I knew all of this before I found the daybook again. But absence of written evidence regarding the deeper meaning of 1976 might be evidence of something else. As my friend whiteray has said, “Some years are just magical.” So maybe I’ve been looking for something that’s not there—and doesn’t need to be.
(Rebooted from a series of 2009 posts.)
Forty years ago this week, “Moonlight Feels Right” by Starbuck reached #3 on the Hot 100, where it would stay for two weeks. It had been inescapable on the radio long before that, however, having cracked the Top 10 in some markets around the country as early as mid-May. The record is as 70s as it gets, all Mini-Moog and marimba, with a singalong lyric about listening to the radio in the car by the water with a beautiful girl (who wears a “class of 7-4 gold ring,” meaning she would be around 60 years old now). While your mileage may vary, it has always sounded to me like the distilled essence of my favorite summer.
Five years ago, I struck up a Facebook chat with David Shaver, Starbuck’s keyboard player. (You can see him in the video above, a live performance on The Midnight Special; he’s the second keyboard player, not the lead singer.) What follows is taken from a post I wrote about our chat.
“I was not a member when the record was [made],” David told me. “There were so many Mini-Moog overdubs on the album that when ‘Moonlight’ started up the charts, they realized they needed to hire another keyboard player in order to reproduce the sounds live. I also played an ARP String Ensemble to reproduce all the string parts.” . . .
Once the record hit the charts (in April 1976), things began to move fast for Shaver and Starbuck. “Opening for Hall and Oates in Macon, Georgia, was the first show I played. They were huge at the time.” Other shows followed. “The biggest show we did was opening for Boston at the Hollywood Sportatorium in Florida. I heard the sound of 16,000 screaming vocal cords and at that moment I knew what Beatlemania felt like. We played with Styx at the Atlanta Omni for Toys for Tots.” (Based on information at a Styx fansite, that show was on December 5, 1976, and also featured Boston, the Manhattans, and Dr. Hook, which is a pretty damn good concert bill in any decade.)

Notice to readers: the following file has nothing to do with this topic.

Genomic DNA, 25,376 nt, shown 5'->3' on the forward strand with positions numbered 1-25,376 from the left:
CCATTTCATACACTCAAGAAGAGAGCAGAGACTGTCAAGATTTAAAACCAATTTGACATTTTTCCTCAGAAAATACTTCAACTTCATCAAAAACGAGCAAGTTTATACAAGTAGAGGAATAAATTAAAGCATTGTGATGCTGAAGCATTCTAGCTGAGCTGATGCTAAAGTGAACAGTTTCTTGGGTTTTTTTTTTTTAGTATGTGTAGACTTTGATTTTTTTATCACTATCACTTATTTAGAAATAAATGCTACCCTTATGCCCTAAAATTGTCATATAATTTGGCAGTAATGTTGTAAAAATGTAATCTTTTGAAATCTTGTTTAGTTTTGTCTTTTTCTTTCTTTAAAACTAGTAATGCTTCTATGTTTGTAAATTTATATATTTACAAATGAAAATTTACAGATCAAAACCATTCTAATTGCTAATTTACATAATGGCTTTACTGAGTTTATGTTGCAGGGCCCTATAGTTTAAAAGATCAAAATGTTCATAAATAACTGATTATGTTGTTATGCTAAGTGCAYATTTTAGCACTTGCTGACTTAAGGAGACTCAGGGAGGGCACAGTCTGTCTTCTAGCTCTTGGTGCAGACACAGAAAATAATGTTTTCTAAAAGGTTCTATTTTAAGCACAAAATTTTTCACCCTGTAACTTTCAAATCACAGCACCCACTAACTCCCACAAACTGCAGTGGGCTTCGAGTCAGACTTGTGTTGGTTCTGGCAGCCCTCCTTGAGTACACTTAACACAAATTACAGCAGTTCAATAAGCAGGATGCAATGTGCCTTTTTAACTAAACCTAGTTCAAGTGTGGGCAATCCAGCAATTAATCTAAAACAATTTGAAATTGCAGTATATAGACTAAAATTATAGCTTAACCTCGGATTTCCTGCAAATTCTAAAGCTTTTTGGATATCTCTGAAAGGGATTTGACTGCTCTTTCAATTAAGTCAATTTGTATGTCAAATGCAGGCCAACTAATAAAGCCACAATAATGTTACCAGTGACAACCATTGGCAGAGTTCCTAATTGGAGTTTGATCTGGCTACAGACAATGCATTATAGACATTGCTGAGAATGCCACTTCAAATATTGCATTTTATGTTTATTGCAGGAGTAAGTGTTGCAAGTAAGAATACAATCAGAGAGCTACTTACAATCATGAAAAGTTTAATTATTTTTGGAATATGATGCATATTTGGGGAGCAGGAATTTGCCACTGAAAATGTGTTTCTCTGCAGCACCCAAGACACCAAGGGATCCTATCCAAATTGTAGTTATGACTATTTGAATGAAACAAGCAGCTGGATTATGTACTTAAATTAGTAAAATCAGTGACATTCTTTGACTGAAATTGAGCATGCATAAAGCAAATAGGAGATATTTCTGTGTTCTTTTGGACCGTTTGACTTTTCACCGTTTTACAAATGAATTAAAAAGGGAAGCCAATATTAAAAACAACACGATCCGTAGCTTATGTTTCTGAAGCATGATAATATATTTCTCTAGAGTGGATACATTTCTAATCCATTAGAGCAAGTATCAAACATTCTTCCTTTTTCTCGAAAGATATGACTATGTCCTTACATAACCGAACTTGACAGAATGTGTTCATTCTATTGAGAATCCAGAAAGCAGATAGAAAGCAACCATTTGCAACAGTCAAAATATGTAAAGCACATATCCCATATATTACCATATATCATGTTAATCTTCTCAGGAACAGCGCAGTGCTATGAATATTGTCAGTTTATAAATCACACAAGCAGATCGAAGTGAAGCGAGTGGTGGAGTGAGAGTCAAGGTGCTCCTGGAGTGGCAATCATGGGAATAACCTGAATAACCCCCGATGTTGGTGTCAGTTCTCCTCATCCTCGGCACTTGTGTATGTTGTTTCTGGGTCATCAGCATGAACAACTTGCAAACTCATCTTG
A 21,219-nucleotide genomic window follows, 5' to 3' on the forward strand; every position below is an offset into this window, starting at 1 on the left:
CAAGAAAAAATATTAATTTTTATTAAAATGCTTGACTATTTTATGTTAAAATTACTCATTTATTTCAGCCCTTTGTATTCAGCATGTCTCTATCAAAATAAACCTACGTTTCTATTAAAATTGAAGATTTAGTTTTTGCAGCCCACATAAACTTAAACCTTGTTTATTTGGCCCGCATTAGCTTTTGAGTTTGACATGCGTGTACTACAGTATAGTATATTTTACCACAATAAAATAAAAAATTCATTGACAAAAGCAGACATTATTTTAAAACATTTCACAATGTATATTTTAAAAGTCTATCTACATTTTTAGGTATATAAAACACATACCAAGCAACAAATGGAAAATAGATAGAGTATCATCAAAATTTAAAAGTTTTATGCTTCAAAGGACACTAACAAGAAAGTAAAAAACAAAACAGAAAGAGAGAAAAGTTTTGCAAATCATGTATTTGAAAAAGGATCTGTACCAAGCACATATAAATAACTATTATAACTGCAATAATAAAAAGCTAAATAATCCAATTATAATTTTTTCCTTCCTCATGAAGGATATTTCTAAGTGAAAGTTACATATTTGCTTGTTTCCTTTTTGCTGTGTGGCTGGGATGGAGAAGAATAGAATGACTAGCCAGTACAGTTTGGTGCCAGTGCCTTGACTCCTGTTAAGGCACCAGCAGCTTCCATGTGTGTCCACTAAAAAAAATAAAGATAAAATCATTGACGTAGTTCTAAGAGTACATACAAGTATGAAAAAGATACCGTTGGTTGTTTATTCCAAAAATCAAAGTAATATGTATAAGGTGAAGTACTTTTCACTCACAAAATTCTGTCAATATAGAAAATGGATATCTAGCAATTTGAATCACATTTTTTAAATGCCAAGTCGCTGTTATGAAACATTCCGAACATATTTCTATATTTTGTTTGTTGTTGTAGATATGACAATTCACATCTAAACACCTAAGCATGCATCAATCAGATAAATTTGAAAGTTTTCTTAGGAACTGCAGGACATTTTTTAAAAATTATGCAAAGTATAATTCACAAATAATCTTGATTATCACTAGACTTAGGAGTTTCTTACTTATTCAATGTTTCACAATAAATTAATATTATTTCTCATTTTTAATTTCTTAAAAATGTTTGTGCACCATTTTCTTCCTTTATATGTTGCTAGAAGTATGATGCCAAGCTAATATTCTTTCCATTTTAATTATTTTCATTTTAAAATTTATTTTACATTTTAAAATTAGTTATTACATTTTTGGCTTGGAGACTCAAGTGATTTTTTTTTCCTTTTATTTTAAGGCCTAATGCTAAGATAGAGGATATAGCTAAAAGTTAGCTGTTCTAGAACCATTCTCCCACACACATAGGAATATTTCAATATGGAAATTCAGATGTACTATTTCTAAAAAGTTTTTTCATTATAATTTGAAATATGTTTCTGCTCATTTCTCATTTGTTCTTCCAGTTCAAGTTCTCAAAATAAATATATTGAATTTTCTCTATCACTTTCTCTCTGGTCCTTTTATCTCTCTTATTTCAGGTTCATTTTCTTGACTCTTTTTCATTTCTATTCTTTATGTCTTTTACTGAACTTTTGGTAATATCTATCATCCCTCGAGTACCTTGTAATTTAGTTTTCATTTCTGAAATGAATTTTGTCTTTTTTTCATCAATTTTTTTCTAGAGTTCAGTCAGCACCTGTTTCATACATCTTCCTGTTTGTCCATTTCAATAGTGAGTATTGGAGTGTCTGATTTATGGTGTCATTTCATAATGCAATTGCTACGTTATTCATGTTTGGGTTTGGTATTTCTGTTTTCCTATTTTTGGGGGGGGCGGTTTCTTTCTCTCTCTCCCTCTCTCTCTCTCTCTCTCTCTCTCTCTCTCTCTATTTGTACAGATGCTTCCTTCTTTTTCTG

David says, “It was certainly one of the most exciting times of my life. We were being treated like rock stars, where two months prior we were playing night clubs! I met Mike Douglas, Merv Griffin, Don Kirshner, Dinah Shore, Dick Clark, Peter Marshall. Once on American Bandstand, some girls in the audience made a big fuss over me and the cameras zoomed in on me in my blue Hawaiian shirt. My one and only closeup. My big 15 minutes. I’d give anything for a copy of that video!” . . .
David Shaver is still playing today, years after his rock-star adventures. “I am very happy to be performing in a show band called Glow. We’re based out of Atlanta and have some of the best vocalists in the Southeast. We play every weekend! Concerts, weddings, corporate parties, and a few select dance clubs. We just opened for the Little River Band a few months back.” Because Glow is a show band, David says, “Our song choices are focused 100 percent on the dance floor,” so “Moonlight Feels Right” is not part of their regular repertoire. But he also says, “Back in 2004/2005 I played in a wedding band and we did a great version of “Moonlight.” I did my best at imitating the marimba solo on the keyboard. Not an easy task!”
David recently posted pictures on Facebook of rehearsals for a Starbuck reunion that’s happening in August. Forty years since “Moonlight Feels Right,” what he and I share is this: no matter how far 1976 recedes into the rearview mirror, that song will always bring it back.